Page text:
BY BLAIR JACKSON
Circumstances had me flying home from Louisville back to the San Francisco Bay Area (I live in Oakland) on the morning of the finals of the GFA’s International Concert Artist Competition, the most prestigious annual contest in U.S. It was tough missing those finals, because after being there for the entire dazzling semifinal round, I knew we were in for some spectacular guitar artistry. My one hope was that if all my travel connections went smoothly—that my plane-change in Denver was problem-free (unlike my trip to Louisville earlier in the week, which was delayed seven hours in Chicago!)—perhaps I would get home in time to watch the livestream of the finals on the GFA’s Facebook page. And I did! Yay! Having spent most of several days in Comstock Hall at the University of Louisville’s School of Music, it was easy for me to watch in my living room, my big loudspeakers cranked up fairly loud, and get into the headspace of being in that room with a receptive crowd (which we unfortunately never saw on the single-camera, stage-focused stream). I thought the audio for the webcast was amazingly strong and clear (less so during the later speeches); indeed, for better or worse, I think the nuances of the playing—including the rare mis-plucked note and occasional squeaks—were more prominent on the webcast than in the hall itself. Which is not to suggest that being in the hall was anything other than completely magical—in person you can almost see the music floating and dancing gracefully through the venue, feel the audience hanging on every note, breathing as one, entering into the music with the guitarist. Nothing beats experiencing a great live performance! Still, a big thank you to the GFA and sponsor Augustine Strings for the exceptional video feed!
Going into the finals, my personal picks from the semifinals included two of the four eventual choices: Korean Bokyung Byun and Frenchman Raphaël Feuillatre. (For what’s worth my other two favorites were Marko Topchii from Ukraine and Steve Cowan from Canada, with Australian Andrey Lebedev a strong fifth choice.) On a visceral level, I felt I connected most with Feuillatre during the semis—and his finals performance, highlighted by his own splendid arrangement of Enrique Granados’ 8 Poetic Waltzes (which were new to me) and his countryman Roland Dyens’ lively and exciting Clown Down (Gismonti au cirque)—swept me away similarly. He is a remarkably expressive and emotional player, but frankly I wondered if his program was “clean” enough, technically speaking, to give him the win I thought he might deserve. Then came Bokyung’s confident and quite extraordinary rendition of Britten’s notoriously difficult Nocturnal After John Dowland, and though I am certainly no authority on that piece, I felt she truly brought out the depth of its many tonal colors and shadings, especially the shifting dynamics of that insistent, repeating seven-note motif at its midpoint, and that section’s contrast with the achingly beautiful melodic close. As I sat in stunned silence in my living room after that performance, I thought Bokyung was probably the one to beat, and her assured versions of the finals set-piece—Brouwer’s wonderfully adventurous La Gran Sarabanda—and Ginastera’s challenging Sonata Op. 47, did nothing to dissuade me from that opinion.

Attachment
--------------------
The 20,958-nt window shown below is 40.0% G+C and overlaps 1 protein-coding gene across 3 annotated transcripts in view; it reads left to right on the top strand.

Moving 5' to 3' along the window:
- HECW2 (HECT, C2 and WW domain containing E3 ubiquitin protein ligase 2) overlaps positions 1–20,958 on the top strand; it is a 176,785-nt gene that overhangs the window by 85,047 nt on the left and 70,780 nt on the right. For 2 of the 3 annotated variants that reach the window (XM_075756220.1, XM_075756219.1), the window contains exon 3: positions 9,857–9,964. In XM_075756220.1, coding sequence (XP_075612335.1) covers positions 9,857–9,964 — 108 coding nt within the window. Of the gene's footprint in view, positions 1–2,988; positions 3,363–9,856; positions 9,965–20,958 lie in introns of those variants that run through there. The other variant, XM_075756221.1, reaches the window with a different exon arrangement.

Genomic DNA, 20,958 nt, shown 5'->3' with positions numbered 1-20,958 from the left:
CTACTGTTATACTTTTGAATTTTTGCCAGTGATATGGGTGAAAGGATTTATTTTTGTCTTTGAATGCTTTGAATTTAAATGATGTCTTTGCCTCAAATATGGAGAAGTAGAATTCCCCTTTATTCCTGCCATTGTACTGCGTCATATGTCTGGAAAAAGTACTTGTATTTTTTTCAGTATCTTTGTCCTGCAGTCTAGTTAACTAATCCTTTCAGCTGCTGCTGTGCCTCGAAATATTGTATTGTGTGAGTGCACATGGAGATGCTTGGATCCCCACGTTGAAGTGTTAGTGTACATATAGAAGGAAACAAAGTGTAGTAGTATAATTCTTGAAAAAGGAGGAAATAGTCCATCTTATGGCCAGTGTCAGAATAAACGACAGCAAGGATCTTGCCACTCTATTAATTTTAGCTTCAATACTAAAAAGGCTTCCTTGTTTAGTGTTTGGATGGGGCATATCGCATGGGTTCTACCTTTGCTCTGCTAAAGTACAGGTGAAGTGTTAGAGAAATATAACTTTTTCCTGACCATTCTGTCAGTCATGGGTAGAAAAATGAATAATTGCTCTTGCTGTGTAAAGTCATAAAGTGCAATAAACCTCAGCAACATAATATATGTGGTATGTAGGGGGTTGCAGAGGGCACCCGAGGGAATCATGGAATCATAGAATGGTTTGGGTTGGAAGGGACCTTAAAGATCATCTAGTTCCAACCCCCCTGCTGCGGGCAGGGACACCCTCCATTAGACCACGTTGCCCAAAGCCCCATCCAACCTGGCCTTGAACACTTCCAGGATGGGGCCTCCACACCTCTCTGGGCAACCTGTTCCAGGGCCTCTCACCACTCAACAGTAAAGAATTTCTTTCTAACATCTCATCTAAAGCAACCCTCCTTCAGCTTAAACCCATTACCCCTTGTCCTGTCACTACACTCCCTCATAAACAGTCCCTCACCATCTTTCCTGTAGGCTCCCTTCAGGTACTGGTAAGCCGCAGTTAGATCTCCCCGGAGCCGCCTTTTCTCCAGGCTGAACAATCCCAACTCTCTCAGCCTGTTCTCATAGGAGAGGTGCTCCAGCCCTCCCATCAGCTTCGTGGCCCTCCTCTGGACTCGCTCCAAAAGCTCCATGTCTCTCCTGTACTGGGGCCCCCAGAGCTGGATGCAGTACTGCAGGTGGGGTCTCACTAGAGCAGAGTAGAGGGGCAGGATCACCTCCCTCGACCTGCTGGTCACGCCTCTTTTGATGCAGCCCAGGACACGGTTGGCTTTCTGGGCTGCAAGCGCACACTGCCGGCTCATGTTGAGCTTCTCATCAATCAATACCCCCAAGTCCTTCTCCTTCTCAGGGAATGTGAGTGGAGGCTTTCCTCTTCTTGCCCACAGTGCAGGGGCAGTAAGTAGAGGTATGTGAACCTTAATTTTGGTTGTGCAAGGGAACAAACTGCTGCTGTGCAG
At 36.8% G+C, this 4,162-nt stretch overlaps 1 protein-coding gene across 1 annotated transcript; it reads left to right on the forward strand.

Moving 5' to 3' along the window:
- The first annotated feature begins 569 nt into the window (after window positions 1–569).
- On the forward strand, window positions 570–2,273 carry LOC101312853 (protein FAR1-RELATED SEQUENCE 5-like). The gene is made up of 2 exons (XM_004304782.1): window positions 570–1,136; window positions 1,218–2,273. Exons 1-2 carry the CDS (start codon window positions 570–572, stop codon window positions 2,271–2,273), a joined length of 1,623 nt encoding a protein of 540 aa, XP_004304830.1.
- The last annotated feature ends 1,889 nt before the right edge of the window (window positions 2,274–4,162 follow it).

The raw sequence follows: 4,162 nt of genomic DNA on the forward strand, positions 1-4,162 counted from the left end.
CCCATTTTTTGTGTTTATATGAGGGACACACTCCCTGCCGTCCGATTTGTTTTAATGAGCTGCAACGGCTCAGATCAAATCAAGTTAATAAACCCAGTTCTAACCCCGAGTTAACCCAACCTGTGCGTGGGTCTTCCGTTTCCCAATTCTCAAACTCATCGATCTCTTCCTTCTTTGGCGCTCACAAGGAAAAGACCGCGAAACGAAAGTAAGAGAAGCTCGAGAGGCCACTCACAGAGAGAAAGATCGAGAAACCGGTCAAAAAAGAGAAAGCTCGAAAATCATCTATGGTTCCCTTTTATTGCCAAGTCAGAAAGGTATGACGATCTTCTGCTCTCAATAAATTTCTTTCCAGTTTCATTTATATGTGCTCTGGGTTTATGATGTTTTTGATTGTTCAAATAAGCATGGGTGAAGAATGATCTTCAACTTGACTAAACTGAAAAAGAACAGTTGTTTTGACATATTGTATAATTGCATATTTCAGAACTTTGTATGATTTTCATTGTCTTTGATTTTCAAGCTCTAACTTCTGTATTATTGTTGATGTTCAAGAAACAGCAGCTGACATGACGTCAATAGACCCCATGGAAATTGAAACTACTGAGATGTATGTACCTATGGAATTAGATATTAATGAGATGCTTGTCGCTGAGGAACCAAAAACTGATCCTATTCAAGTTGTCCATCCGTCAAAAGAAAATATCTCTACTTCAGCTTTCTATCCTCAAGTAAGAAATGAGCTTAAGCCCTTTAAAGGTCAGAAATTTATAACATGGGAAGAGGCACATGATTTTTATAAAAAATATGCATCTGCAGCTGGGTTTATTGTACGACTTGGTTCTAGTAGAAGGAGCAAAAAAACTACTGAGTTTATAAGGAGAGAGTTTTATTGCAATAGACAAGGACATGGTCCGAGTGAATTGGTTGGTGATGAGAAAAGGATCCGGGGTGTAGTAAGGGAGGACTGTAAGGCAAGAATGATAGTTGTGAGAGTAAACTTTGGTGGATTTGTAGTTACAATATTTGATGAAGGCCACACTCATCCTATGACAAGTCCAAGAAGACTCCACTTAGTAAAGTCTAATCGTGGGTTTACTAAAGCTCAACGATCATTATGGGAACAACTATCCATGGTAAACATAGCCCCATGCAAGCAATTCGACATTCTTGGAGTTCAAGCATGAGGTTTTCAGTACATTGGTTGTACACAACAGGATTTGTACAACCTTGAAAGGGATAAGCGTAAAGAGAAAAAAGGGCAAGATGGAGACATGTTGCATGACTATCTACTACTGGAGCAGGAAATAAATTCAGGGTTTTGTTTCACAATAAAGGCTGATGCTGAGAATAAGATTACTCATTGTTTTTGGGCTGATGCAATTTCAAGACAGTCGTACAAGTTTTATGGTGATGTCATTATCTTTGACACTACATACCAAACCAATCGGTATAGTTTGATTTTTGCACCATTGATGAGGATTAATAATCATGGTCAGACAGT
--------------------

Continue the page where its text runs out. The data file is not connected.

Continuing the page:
Andrey Lebedev was outstanding during his concluding program, as well—serving up a solid and heartfelt (if not transformative) Chaconne—and there was also much to enjoy in the opening salvo from China’s Hao Yang, at 18 the youngest competitor in the competition; no doubt we will be seeing her again in future years. She is seriously skilled at playing both Classical and modern repertoire, as she showed in both the semis and the finals!
The night before the finals, another of the undisputed highlights of the week-long convention was the much anticipated concert by David Russell who, along with Leo Brouwer, was also presented with a GFA Hall of Fame Award in a special presentation right after the finals competition. (Russell also presided over a master class the day before his concert.) Few would argue that Russell is among the top living guitarists, and that no doubt contributed to his drawing a packed and adoring house to his Friday night concert—many in the crowd were “civilians” not connected at all to the GFA convention, eager to see this modern master.
And he didn’t disappoint. The relaxed and genial guitarist played an extraordinary program that barely even brushed up against the 20th century—sensational readings of a full suite by Weiss; Three Sinfonias by Bach; “A Selection of Old Celtic Music” (three pairings of ageless, mournful Scottish ballads with brisk old Irish dances; an exception was the late, modern, English composer Peter Maxwell Davies’ lovely Farewell to Stromness in the Scottish slot for the third pair); and a really attractive and compelling eight-part suite by Stephen Goss called Cantigas de Santiago which was “contemporary” in the sense that Goss is still with us, but based largely on music from the Middle Ages. Goss and Russell both expounded on the origins of the piece and its historical influences; it’s always nice to hear the context of an unfamiiliar work. It completely captivated the audience before the intermission, drawing loud cheers and sustained applause.
I got the sense that the audience would have been quite content to stay all night listening to this consummate guitarist play, but we settled for two encores: Barrios’ gorgeous tremolo workout Una limosna por el amor de Dios, and then, after the crowd simply would not leave, a mind-blowing excursion through Tárrega’s fabulously extravagant and virtuosic Gran Jota, which in Russell’s hands was just an easy stroll in the park he dispatched utter confidence and elan. I felt so fortunate to be there to see him!
Tomorrow: Junior and Senior Division competition results, and some final thoughts on GFA 2018.